I favor the second account, in part because I think it is clear that the ST attorney I originally spoke with was deliberately trying to mislead me by concealing facts that not only were relevant but directly contradicted the arguments she was making. I am suspicious of people who lie to me. On the other hand, attorneys, even attorneys for academic institutions, are hired to serve the interest of their clients, not to reveal truth to curious academics, so even if she believed Alpha was guilty she might have preferred to conceal the evidence that he was not. For my present purposes what is interesting is not which side was guilty but the fact that either side could have been, and the problems that fact raises for the world that they were, and we will be, living in.
Women have simple tastes. They can take pleasure in the conversation of babes in arms and men in love.
H.L. Mencken, In Defense of Women
Online communication, in this case email, normally carries identification that, unlike one’s face, can readily be forged. The Cornell case demonstrated one way in which that fact could be used: to extract unguarded statements from somebody by masquerading as someone he has reason to trust. This case, on one interpretation, demonstrates another: to injure someone by persuading third parties that he said things he in fact did not say.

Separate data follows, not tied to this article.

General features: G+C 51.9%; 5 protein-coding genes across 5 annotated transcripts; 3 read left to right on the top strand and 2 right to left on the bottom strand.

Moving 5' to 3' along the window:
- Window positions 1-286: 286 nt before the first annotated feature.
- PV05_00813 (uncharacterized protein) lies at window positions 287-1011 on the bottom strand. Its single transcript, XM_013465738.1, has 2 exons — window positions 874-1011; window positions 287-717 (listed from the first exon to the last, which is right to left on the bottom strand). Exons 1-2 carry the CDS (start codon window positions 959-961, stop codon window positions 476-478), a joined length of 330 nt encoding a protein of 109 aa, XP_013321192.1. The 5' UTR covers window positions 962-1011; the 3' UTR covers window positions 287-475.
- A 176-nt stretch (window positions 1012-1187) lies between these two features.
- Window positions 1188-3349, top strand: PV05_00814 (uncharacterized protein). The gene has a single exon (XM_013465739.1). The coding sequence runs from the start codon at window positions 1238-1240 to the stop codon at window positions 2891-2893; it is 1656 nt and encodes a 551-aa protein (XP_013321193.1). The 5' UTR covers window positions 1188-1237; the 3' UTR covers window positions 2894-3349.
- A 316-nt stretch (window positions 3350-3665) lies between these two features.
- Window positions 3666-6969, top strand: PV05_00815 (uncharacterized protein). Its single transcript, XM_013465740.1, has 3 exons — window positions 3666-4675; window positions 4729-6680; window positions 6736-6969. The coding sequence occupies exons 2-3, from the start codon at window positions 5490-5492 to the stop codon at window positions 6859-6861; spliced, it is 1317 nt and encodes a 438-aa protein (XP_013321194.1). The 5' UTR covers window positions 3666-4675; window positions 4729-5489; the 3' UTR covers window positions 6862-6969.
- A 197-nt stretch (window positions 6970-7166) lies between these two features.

The obvious solution is some way of knowing who sent what message. The headers of an email are supposed to provide that information. As these cases both demonstrate, they do not do it very well. On the simplest interpretation of the events at ST, Alpha used a procedure known to practically everyone in that precocious community to send a message to Beta that purported to come from Gamma. On the alternative interpretation, Beta or Gamma masqueraded as Alpha (accessing his account with his password) in order to send a message to Beta that purported to come from Gamma – and thus get Alpha blamed for doing so.
ST provided a second level of protection – passwords. The passwords were chosen by the user, hence in many cases easy to guess; users tend to select passwords that they can remember. And even if they had been hard to guess, one user can always tell another his password. However elaborate the security protecting Alpha’s control over his own identification, up to and including the use of digital signatures, it could not protect him against betrayal by himself. Alpha was in love with Beta, and men in love are notoriously imprudent.